Tuesday, 28 May 2013

Musings on Monopoli

Looking back on my first stay alone in Monopoli rather than nearby with friends, it's fair to say it had ups and downs.  Downs: a restaurant that majorly failed to live up to expectations set by tripadvisor (and they seemed to be playing an English heartbreak CD: have you ever tried eating alone listening to 10CC's I'm not in love?!), followed by a walk home on a stormy night, followed by a sense of total overwhelm at how long it might take to feel part of this new town and a little cry.  The next day the engineer broke the news that our proposed hot tub on the roof terrace was going to involve a lot of compromising - boh!

But ten days in the south of Italy in May can't be all bad and there's lots of ups and stories I want to share with you too, so settle in: I'm making up for all those quickie posts with this one!

View of Monopoli with its cute beach minutes from my new house
Let me start by introducing you: Monopoli is a beautiful and authentic fishing town, on the east coast of Puglia, the heel of Italy's boot, half an hour from the capital Bari, with approximately 50,000 residents.  There are still at least a couple of ports (the street names are a total giveaway - Porto Vecchio and Porto Nuovo!), a seafront ice factory (took me an embarrassingly long time to work that one out!) and many of the restaurants specialise in seafood.  Often just as the last of the sun disappears, you can see a fleet of fishing boats go out.  If you like your fish and seafood fresh, this is the place!

I'm a little averse to eating food that comes to the table with eyes attached, so the big draw for me of living on the coast is the sea itself.  I'm not sure I will ever get bored of it.  The water is so clear and so pretty this time of year, especially when the sun is shining down making its blues and greens even bolder.

And it makes me smile hearing people talk about the sea.  The way the Italian language works the word used for "it is" is the same as for "he is", so when local people talk about the sea I feel it's almost like an extra character in their lives: "it/he's so calm", "it/he's agitated", "it/he's perfect today"!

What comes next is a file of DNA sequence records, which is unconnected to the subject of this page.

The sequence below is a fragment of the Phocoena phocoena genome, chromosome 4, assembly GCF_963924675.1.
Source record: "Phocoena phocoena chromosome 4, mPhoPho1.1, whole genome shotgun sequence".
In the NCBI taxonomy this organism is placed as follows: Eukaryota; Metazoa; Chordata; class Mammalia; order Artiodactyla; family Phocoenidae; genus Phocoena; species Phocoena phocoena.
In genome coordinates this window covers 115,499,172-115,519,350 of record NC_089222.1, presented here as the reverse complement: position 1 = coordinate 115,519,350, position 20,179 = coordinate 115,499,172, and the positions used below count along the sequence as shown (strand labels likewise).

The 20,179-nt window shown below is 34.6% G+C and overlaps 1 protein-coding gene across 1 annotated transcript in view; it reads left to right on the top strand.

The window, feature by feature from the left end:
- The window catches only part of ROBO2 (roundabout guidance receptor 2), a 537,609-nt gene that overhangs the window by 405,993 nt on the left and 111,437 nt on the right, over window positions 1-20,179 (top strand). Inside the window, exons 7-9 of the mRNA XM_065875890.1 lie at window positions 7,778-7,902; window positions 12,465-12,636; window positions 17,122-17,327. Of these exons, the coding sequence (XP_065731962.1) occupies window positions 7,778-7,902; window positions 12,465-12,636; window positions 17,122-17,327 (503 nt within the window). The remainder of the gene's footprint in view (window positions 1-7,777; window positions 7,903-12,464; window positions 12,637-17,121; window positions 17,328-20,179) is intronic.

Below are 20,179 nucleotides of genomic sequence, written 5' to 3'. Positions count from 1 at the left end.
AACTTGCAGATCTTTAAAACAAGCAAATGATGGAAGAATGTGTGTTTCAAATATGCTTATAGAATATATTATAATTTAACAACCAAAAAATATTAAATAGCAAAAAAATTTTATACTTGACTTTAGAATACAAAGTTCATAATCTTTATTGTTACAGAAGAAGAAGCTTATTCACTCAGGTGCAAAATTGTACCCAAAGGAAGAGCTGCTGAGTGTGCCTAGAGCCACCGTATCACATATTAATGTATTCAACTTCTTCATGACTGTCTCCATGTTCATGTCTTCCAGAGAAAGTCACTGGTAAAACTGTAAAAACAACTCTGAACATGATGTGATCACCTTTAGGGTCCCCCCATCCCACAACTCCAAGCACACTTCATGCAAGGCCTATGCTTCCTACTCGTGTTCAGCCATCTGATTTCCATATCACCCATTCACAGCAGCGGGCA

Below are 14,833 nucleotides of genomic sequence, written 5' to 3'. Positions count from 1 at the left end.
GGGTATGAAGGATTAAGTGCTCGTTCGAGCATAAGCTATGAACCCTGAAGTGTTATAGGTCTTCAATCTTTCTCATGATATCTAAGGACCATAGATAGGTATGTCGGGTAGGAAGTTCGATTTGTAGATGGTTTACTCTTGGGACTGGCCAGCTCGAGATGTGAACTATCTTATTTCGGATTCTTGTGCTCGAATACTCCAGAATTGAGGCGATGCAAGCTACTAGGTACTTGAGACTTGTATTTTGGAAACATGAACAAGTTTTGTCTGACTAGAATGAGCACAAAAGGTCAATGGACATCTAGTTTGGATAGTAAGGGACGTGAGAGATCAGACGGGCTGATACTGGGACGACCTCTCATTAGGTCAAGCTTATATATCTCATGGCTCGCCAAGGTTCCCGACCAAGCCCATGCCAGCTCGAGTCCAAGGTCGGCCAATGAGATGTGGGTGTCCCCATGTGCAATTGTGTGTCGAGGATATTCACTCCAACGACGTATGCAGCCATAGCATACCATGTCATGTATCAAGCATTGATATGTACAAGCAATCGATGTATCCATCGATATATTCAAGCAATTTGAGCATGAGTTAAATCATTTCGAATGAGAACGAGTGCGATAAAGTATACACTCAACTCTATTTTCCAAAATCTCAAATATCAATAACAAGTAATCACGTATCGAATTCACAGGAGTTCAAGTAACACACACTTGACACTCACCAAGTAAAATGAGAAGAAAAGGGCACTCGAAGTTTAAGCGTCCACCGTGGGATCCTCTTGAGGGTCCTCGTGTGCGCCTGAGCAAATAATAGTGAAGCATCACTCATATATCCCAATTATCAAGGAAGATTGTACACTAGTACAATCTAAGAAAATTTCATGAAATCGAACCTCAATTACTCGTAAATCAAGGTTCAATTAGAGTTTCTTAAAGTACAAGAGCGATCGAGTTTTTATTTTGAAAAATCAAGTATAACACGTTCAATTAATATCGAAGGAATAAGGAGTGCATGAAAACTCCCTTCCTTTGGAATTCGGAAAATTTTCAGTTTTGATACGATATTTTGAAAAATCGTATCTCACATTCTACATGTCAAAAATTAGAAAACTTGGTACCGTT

Beautiful clear sea and dramatic rocky coastline
Still can't get enough of it!
Wonderfully, and predictably given its history, the seafront runs along the edge of Monopoli's centro storico ("old town") which offers a rabbit warren of winding cobbled streets.  I spent a considerable amount of my free time this visit wandering around and around, up and down the streets trying to familiarise myself with my new neighbourhood.  It's kind of embarrassing when you can only find your house from a specific startpoint, even more so when the startpoint is an ice cream parlour!!

Glimpse of the sea

Glimpse of the sun

Glimpse of a fancy building, old man and bike!

I've also been starting to get a feel for the layout of the rest of the town.  It is basically a grid system, similar to many American towns and cities.  So far, my favourite finds include a never-ending Aladdin's cave of treasure in the form of a second hand furniture shop (much rarer in Italy than UK and I made my first acquisition for the new house - yippee!), 2 restaurants serving alternatives to Italian food (a Chinese and an Italian that has a Mexican night - double yippee!) and 2 shops run by Chinese people full of cheap imported goods which I figure are about as close as I'm going to get to an Argos or a BHS out here!  

You don't need molto Italiano to understand this sign!

By the way, something I have totally taken for granted in the UK is how easy it is to shop!  Go in, find what you want, check the price and buy it.  Not in Puglia!  Here the whole process takes so much longer: you walk round the shop accompanied by an assistant, politely showing interest in everything they show you until you find something you like, there is no price displayed so they head back to their office to check the price in a catalogue and tap some numbers into the calculator, before finally you find out how much you will pay!  Some function more like showrooms than shops as they have no stock available to take away.  Sometimes there is a clear price displayed but there is also a discount, and you don't know what level of discount you're going to get, which is why of course, again, you need the assistant.